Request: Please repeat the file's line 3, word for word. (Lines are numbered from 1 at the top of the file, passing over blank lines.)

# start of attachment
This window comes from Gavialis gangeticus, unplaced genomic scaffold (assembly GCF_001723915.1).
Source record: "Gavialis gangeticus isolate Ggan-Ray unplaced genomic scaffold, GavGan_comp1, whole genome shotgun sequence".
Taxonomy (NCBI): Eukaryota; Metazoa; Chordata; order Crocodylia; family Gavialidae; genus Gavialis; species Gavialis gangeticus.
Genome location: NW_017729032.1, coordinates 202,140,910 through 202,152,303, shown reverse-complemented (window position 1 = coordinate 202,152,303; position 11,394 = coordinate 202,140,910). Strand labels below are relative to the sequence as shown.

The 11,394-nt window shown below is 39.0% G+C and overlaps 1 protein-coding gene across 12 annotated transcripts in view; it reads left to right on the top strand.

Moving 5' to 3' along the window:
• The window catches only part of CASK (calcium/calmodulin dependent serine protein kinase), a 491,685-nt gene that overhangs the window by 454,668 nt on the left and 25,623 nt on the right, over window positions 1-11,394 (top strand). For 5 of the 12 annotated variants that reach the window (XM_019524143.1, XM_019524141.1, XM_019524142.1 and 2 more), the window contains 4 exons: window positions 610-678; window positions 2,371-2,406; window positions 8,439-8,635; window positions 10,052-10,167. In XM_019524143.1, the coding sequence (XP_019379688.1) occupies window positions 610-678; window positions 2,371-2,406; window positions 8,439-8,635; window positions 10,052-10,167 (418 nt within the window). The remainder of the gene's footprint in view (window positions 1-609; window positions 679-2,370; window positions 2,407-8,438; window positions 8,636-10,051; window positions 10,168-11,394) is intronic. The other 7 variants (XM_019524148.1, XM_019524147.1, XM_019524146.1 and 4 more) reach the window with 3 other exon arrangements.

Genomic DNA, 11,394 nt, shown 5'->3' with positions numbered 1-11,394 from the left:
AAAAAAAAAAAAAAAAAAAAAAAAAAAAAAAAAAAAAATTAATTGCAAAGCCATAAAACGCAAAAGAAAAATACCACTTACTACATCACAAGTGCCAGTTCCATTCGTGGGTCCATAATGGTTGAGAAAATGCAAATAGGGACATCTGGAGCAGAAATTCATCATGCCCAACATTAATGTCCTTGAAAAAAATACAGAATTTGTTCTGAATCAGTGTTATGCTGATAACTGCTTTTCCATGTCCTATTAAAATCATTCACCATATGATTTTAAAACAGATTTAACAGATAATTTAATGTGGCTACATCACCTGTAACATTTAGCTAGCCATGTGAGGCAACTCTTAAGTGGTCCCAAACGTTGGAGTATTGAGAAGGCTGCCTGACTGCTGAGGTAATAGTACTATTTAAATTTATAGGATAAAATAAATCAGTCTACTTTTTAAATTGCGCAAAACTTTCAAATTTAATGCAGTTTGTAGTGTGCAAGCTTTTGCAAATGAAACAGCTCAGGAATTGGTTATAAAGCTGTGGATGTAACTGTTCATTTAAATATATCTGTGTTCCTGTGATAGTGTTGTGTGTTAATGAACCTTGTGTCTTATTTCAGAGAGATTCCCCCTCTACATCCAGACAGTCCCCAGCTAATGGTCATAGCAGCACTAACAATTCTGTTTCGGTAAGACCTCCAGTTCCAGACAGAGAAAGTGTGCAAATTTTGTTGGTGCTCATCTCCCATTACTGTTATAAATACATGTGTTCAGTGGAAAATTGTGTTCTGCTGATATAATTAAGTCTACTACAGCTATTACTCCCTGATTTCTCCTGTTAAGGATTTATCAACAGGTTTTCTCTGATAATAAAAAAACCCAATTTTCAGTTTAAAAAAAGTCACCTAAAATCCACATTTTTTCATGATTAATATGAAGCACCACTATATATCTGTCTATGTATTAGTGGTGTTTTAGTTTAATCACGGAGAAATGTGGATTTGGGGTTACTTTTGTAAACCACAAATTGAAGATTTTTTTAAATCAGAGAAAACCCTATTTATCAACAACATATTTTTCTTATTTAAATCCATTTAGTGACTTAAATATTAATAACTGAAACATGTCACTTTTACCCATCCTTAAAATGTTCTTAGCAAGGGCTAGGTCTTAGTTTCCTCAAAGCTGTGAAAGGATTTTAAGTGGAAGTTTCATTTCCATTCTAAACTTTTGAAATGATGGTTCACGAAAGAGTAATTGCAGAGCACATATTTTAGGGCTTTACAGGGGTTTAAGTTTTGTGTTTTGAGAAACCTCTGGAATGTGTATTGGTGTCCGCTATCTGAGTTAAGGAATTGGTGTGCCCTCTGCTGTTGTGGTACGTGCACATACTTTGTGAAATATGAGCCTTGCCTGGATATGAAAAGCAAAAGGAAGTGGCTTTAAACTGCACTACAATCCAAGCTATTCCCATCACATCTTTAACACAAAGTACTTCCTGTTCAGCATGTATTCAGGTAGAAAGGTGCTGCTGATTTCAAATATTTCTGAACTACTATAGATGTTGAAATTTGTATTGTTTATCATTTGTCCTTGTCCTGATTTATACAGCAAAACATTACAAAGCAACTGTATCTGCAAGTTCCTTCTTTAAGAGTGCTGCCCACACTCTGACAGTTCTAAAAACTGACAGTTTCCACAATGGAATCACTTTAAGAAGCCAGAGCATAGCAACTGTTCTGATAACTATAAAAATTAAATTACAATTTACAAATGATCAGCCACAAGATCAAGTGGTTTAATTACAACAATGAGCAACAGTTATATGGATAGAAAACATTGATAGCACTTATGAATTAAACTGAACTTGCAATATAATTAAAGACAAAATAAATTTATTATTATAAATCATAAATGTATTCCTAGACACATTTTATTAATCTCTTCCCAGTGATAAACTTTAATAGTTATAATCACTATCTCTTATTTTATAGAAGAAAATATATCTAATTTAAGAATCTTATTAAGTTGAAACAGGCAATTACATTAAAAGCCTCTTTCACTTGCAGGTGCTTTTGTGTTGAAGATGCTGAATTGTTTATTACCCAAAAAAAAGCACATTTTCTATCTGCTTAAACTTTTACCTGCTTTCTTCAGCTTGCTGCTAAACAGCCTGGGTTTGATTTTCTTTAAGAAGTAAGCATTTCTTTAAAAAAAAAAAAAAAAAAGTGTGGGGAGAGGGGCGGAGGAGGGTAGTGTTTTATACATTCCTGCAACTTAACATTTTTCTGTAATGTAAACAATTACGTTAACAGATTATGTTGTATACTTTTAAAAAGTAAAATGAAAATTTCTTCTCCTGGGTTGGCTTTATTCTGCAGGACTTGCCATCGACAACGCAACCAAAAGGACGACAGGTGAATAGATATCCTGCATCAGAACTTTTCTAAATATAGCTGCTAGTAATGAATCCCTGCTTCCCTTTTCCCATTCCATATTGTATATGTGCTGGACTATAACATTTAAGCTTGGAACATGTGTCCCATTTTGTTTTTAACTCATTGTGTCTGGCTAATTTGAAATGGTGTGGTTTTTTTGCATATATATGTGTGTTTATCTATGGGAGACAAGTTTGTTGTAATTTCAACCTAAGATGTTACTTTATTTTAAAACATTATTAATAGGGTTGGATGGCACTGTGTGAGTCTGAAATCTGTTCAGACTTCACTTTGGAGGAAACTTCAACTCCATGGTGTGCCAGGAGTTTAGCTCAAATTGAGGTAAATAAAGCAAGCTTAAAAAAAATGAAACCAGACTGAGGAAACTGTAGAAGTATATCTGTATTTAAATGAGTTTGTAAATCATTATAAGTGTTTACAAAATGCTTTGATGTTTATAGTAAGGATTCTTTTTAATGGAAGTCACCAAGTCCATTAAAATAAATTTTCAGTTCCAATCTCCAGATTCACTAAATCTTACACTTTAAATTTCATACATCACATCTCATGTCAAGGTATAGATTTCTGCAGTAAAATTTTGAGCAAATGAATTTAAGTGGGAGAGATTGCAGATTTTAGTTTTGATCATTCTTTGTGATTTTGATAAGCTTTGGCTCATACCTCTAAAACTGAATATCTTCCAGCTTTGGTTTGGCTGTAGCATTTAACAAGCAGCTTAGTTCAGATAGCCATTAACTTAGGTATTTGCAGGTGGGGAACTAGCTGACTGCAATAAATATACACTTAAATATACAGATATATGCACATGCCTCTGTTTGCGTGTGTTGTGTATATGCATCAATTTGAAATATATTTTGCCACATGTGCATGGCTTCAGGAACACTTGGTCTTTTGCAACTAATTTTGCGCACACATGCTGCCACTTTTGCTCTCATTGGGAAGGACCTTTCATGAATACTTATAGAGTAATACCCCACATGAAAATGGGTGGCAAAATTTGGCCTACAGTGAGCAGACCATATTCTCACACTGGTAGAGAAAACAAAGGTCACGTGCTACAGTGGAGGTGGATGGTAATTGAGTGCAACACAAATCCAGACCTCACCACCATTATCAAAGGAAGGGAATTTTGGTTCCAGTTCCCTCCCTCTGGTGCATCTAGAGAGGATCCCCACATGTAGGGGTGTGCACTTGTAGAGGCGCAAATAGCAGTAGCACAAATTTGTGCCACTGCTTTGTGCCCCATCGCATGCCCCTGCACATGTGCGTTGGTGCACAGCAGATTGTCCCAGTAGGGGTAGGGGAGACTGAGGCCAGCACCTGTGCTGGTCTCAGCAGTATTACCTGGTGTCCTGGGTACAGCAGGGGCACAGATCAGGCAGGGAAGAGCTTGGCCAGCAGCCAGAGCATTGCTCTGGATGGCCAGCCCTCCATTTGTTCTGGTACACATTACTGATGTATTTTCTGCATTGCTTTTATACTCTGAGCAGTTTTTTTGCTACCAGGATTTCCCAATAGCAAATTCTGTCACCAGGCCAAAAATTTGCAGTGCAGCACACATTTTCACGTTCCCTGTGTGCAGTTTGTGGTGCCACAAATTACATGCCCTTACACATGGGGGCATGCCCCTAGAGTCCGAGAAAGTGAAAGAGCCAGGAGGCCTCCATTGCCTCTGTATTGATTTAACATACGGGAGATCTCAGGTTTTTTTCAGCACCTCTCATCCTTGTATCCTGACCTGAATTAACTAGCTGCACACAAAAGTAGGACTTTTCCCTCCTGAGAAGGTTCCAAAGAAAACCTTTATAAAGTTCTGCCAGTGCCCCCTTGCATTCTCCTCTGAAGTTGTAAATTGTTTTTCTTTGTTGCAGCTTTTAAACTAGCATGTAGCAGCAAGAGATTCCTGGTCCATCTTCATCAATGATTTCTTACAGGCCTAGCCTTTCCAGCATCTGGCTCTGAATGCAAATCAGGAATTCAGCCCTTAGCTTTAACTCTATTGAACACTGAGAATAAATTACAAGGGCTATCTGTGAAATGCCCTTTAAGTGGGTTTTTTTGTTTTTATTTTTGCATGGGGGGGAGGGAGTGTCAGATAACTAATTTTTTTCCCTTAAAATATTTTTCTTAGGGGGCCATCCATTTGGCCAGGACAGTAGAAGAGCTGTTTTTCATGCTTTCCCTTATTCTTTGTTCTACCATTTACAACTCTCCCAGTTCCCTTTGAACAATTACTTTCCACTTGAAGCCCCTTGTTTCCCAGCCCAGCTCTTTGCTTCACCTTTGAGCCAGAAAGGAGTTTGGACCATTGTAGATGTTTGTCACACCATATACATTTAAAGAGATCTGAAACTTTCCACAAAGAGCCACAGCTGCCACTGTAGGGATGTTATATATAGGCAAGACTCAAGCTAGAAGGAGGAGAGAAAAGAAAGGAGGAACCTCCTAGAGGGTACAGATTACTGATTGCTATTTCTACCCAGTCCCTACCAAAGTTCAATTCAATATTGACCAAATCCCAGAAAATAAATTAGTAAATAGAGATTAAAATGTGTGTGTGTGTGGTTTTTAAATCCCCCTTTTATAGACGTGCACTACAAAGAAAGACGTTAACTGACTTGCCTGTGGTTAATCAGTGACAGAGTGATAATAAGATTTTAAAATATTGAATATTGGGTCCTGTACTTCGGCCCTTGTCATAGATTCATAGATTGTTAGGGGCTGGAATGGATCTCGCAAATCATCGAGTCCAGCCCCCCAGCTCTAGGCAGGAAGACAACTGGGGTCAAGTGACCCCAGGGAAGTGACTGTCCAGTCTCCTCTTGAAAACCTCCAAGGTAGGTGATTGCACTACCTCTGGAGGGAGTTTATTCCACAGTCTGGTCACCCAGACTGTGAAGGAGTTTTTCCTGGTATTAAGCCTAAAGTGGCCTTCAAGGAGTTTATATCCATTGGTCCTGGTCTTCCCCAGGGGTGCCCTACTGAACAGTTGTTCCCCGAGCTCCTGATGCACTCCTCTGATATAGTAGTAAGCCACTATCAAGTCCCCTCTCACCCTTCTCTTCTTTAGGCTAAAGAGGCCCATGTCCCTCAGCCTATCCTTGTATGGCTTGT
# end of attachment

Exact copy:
Taxonomy (NCBI): Eukaryota; Metazoa; Chordata; order Crocodylia; family Gavialidae; genus Gavialis; species Gavialis gangeticus.